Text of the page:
Pharma CVRs are an unhealthy M&A habit

Biotechnology investors and executives tend to be an optimistic lot, so CVRs crop up reasonably often

  
Test tubes are seen in front of a displayed Bristol Myers Squibb logo in this illustration taken, May 21, 2021.

Test tubes are seen in front of a displayed Bristol Myers Squibb logo in this illustration taken, May 21, 2021.

Reuters/Dado Ruvic/Illustration

(The author is a Reuters Breakingviews columnist. The opinions expressed are his own.)

NEW YORK - Contingent value rights are a clever way of bridging the price gap between a drugmaker and a would-be acquirer. But what starts as a right can turn into a litigious rumpus.

Bristol Myers Squibb faces a lawsuit that alleges it slow-walked a cancer drug approval in order to avoid a $6.4 billion top-up payment for its acquisition of Celgene in 2019. When it bought its rival for $74 billion, Bristol Myers said it would throw in more money later if three drugs were approved by certain deadlines. Since that didn’t happen, the CVR ended up worthless.

Biotechnology investors and executives tend to be an optimistic lot, so CVRs crop up reasonably often. A company selling itself to a rival understandably hopes a therapy yet to hit the market will be a success, and that regulators will give it the green light. A big acquirer has reason to be more skeptical. A CVR, which pays out a bonus amount upon success, can paper over the difference.

Bristol Myers Squibb’s CVR already had a low chance of paying out because it required three drugs to be approved within a limited time. Assuming each had a 75% chance of success, that’s roughly a 40% chance of hitting the jackpot. And that’s not factoring in the deadline. Bristol Myers says Covid-19 held up the U.S. Food and Drug Administration’s inspection of a Texas manufacturing plant. All three drugs were eventually approved, but too late for CVR holders.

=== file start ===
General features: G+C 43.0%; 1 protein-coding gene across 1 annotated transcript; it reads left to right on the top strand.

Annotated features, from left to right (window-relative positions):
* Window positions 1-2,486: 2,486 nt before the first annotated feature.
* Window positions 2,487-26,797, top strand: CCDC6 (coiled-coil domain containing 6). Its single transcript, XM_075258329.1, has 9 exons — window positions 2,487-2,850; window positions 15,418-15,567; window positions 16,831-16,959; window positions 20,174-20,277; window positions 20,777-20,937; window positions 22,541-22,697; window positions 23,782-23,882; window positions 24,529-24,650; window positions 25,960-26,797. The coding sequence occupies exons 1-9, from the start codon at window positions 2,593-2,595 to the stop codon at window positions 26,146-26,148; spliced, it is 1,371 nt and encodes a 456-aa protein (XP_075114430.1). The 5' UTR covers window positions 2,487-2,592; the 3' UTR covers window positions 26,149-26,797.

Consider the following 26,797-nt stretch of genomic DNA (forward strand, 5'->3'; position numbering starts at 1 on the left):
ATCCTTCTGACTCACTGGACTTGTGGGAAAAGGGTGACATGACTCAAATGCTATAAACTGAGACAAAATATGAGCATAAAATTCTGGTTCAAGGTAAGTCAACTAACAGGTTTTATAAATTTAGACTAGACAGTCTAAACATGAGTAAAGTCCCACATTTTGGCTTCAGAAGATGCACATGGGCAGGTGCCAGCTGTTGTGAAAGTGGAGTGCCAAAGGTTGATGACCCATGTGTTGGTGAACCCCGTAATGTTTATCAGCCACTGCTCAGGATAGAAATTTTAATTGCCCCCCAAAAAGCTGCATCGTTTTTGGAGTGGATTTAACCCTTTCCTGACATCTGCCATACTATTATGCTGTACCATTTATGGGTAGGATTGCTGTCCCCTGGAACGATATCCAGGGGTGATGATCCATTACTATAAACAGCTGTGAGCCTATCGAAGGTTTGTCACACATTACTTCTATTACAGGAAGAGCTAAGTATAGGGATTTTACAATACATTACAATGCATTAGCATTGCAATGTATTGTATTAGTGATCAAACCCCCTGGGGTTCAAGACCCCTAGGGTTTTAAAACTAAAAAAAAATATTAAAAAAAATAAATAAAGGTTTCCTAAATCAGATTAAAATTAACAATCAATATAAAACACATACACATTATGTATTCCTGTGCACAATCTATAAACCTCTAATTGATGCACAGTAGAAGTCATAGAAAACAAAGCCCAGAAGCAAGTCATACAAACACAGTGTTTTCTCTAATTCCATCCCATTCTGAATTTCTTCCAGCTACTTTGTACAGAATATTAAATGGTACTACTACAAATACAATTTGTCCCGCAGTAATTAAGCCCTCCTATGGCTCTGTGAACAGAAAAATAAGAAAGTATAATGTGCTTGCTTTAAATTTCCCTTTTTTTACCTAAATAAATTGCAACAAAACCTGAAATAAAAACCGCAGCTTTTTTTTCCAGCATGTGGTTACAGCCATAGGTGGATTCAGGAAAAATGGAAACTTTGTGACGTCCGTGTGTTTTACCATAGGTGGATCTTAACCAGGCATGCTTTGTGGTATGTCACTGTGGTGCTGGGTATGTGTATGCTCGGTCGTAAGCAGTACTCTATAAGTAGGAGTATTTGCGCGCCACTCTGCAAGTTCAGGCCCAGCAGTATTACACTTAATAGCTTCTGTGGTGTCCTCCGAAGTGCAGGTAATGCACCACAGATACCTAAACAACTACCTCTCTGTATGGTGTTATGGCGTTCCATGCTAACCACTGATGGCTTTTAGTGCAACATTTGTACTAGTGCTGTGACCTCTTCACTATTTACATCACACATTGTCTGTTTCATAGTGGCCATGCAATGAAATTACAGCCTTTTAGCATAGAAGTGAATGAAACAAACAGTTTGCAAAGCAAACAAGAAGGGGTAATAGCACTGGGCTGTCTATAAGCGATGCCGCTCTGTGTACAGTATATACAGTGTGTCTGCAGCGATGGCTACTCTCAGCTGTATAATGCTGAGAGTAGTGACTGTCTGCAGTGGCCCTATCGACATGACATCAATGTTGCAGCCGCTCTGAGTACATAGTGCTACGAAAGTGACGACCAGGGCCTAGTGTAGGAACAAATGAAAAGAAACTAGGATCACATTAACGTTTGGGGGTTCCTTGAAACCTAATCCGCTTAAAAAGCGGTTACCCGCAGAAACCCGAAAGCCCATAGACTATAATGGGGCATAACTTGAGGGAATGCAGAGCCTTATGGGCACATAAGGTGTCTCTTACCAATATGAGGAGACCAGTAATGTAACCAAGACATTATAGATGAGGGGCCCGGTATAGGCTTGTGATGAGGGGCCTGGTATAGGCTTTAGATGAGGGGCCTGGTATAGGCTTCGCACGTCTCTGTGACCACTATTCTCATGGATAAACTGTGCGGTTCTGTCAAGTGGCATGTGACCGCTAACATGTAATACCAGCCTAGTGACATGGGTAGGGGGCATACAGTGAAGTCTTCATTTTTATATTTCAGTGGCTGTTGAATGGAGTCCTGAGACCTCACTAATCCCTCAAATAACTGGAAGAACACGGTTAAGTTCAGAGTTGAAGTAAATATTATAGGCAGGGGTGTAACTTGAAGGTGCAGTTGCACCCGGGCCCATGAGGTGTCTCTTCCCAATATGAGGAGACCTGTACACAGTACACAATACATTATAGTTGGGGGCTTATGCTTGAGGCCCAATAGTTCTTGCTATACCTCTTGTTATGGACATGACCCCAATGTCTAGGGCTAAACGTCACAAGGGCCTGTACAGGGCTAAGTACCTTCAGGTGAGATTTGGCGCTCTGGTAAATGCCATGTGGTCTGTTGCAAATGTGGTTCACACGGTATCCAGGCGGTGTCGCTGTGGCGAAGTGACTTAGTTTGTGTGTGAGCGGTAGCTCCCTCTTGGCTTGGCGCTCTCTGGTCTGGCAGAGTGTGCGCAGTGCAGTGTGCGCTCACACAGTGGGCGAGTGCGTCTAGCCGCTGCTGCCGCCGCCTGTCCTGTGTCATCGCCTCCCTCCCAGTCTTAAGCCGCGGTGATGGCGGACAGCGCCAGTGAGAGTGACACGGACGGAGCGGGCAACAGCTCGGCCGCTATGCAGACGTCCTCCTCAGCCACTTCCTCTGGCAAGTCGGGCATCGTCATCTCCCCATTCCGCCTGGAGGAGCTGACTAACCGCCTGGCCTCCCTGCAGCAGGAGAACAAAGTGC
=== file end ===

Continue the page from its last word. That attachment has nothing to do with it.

There are worse examples. Payouts based on sales or profit can be even more problematic because the new owner has some control over what happens next. Sanofi agreed to pay $315 million in 2019 to settle CVR-holder claims that it slowed development and didn’t market a drug adequately. And while investors can sell their CVRs, the market isn’t very deep. Biotechnology already attracts a specialized investor; the complexity of CVRs narrows the field even further.

The aggrieved investors in Bristol Myers Squibb’s CVRs may get something, if the drugmaker decides to settle. It may not take too much: While the CVR was designed to pay out $9, it mostly traded below $3. The easiest way to settle such disputes would be for drugmakers to eschew CVRs altogether.

CONTEXT NEWS

- Bristol Myers Squibb is being sued for $6.4 billion for allegedly delaying the U.S. Food and Drug Administration’s approval of Liso-cel, its cancer drug.

- The company bought Celgene for $80 billion in 2019, and paid partly in contingent value rights, which are effectively the right to receive an extra payment if certain targets are hit later.

- The CVR would have paid $9 a share, or $6.4 billion in total, if Bristol Myers received approval for three drugs by specified deadlines. The company missed the deadline for Liso-cel, receiving approval in February.

- The lawsuit was brought by UMB Bank, as a trustee for holders of the contingent value rights. UBM said Bristol Myers did not use a diligent effort as required under the agreement to receive approval, withheld or delayed submitting information, and did not prepare its manufacturing plant for FDA inspection.

(The author is a Reuters Breakingviews columnist. The opinions expressed are his own.)

(SIGN UP FOR BREAKINGVIEWS EMAIL ALERTS http://bit.ly/BVsubscribe | Editing by John Foley and Amanda Gomez) ((robert.cyran@thomsonreuters.com; Reuters Messaging: robert.cyran.thomsonreuters.com@reuters.net))


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